or as an animated presentation (using PowerPoint installed on your computer; click to download; click file to start in PowerPoint; click the start presentation box at the top of the screen; move through the presentation by clicking the right arrow at the bottom of the screen).
Have dementia? So do I. You and I and others can use Twitter responsibly to provide information and observations and comments to millions of others, any one of whom might use that information to make a difference in treatment systems, the development of pharmaceuticals, priorities for the use of tax dollars, or the care of a family member.
Pssstttt… these techniques are for anyone advocating for just about any social issue. Pick a good topic you know something about and become a One Person Advocacy Organization.
Click on image to expand.
I have written a book on using mind maps to deal with issues that arise in cognitive impairment and dementia. The left sidebar provides links to two online bookstores that sell the book.
Since the beginning of this blog in 2012, I have consistently — with each new version — concluded (from dozens of comparisons with other programs) that iMindMap is the single best program for developing mind maps. Period.
With version 8.0, iMindMap is no longer the world’s best mind mapping program. Rather, it is the world’s best mind mapping program PLUS additional features that make it the world’s best visual thinking environment (or VITHEN using my coined term). Period.
What makes iMindMap 8.0 so valuable as an overall mind mapping and visual thinking tool is that it encourages you to use iterative, hierarchical, nonlinear, big-picture, creative ways of generating ideas, communicating those ideas, and integrating the ideas with the data of images and statistics. There is no tool I know of that is better for these overall tasks and the building of creative models.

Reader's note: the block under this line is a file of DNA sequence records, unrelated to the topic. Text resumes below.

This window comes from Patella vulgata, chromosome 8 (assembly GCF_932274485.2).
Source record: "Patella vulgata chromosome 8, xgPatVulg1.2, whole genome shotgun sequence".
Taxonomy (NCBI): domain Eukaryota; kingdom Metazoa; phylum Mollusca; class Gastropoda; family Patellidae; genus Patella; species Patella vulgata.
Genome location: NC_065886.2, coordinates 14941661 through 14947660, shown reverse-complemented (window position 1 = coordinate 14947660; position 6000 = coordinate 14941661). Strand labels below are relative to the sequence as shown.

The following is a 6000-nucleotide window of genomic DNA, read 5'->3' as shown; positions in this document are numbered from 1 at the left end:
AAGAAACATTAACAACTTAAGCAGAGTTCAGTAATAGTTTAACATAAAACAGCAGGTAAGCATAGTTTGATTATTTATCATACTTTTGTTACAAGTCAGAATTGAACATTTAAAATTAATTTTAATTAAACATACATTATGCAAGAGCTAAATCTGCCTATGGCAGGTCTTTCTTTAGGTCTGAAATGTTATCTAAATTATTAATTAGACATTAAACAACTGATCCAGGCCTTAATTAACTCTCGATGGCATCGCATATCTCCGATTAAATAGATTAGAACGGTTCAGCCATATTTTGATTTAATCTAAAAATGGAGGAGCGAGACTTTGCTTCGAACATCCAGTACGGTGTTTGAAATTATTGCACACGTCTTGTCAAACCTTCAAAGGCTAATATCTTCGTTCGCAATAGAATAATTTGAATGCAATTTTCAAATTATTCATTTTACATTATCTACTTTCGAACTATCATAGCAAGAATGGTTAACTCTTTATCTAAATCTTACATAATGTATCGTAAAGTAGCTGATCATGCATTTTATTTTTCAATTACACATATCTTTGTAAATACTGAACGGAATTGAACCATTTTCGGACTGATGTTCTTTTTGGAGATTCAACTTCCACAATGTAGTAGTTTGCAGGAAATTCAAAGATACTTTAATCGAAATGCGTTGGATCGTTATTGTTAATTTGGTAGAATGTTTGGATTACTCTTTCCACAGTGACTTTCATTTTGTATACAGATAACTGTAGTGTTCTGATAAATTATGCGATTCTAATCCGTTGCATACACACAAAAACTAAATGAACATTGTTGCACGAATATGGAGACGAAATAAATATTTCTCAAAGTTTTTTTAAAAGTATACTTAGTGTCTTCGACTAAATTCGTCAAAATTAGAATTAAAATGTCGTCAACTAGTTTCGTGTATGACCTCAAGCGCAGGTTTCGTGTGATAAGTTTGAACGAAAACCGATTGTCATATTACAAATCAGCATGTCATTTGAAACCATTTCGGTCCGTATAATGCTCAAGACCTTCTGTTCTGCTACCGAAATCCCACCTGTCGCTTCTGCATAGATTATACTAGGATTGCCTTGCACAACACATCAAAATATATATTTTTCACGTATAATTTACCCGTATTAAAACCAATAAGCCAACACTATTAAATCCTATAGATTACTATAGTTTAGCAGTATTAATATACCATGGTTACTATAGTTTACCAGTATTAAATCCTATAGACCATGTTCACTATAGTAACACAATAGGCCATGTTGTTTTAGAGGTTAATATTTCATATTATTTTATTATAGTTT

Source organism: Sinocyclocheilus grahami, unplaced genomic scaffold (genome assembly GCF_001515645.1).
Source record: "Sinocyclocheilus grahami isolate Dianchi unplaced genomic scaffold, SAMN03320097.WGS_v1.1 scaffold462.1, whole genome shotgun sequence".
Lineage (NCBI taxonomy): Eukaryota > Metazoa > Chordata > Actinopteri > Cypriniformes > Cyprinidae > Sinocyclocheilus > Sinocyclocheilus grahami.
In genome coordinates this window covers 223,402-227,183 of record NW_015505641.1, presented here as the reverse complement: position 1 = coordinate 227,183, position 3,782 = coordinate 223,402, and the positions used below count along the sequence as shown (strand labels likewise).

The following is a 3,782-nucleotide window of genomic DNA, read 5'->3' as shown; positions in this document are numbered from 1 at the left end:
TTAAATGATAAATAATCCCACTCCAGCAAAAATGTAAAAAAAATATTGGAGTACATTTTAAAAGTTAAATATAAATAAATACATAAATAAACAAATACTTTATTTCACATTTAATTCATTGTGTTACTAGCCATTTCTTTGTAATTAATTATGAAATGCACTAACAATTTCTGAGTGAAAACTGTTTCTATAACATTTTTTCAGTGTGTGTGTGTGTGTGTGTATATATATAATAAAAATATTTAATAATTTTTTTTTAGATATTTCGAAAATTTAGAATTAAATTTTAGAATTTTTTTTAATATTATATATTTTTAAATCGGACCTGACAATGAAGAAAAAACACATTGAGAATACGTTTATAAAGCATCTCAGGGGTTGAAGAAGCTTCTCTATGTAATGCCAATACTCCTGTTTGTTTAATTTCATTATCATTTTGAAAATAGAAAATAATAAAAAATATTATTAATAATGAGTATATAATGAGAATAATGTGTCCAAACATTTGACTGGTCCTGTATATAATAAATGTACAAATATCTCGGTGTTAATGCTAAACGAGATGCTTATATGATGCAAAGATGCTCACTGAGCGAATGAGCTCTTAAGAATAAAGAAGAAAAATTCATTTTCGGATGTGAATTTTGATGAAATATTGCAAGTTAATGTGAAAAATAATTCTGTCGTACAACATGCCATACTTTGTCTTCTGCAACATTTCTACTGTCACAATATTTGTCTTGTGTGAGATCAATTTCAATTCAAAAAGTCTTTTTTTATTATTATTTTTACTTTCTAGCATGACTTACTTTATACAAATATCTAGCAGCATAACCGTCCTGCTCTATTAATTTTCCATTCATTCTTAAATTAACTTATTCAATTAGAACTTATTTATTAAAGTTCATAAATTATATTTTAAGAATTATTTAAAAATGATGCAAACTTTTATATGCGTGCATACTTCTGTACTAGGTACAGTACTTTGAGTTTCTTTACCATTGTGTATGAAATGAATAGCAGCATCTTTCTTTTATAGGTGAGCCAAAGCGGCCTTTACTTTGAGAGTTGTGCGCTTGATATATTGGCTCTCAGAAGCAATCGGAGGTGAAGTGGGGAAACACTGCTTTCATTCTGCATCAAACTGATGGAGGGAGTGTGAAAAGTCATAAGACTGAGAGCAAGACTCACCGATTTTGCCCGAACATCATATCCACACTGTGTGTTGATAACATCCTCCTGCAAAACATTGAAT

I use iMindMap between 3 and 10 hours per day on the Mac, iPad, and iPhone 6 Plus.
Version 8 exceeds Version 7 in that the program has been significantly speeded up both for computer processing and in general usability of all of its advanced formatting features. The increased speed with which advanced formatting can be done encourages more precise and creative visual thinking.
Did I mention it has a very good (becoming excellent) 3 dimensional display mode and provides a much better presentation tool than the PowerPoint standard? The new Brainstorming Mode (file cards on a corkboard metaphor) allows those who like to see words rather than images to brainstorm in the mode most natural to them. I’ll never use the mode but I project many will embrace it.
The iMindMap program has been the best tool I have had to allow me deal with a neurocognitive neurodegenerative disorder and continue to be productive over the past five years. The program permits me to think at a very high level which I cannot do nearly as well with other techniques or other mind mapping programs.
All seven maps shown here are identical except for their format.
[I intentionally did not use any clipart because I did not want distract from the basic creative thinking and model development-presentation functions of iMindMap that are the real core of the program. With any of the variations of this map, if you spend 10 minutes adding selected included clipart or icons, the map will be even more visual.]
The remainder of my review is — appropriately — presented as a mind map.
Click images to expand.
Three styles provided with the iMindMap program.
4 Custom Styles I Use in My Own Work and 4 Variations on the Same 3D Mind Map